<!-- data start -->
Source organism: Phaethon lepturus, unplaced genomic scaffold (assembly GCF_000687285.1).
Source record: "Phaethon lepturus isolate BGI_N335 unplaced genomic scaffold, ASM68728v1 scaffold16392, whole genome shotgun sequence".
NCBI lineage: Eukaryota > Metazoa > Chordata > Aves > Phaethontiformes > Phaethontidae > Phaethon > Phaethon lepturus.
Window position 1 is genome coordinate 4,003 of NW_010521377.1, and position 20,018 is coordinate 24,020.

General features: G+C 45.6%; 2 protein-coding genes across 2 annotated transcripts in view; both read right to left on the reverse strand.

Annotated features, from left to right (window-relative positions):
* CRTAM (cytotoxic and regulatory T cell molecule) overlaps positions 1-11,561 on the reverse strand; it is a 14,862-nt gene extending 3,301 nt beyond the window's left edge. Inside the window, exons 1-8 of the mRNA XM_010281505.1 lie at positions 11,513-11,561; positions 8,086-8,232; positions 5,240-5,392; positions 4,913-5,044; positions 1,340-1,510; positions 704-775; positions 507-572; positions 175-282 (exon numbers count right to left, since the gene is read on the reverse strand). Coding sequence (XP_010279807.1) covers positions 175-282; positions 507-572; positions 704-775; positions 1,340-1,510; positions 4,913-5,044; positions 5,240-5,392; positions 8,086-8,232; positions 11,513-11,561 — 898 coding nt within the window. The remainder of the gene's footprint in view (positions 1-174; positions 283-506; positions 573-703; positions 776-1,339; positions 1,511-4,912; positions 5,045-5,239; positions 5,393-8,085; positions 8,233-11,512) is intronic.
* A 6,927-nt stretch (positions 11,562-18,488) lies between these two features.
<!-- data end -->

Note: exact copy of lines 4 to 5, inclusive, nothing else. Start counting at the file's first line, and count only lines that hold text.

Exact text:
Window position 1 is genome coordinate 4,003 of NW_010521377.1, and position 20,018 is coordinate 24,020.

General features: G+C 45.6%; 2 protein-coding genes across 2 annotated transcripts in view; both read right to left on the reverse strand.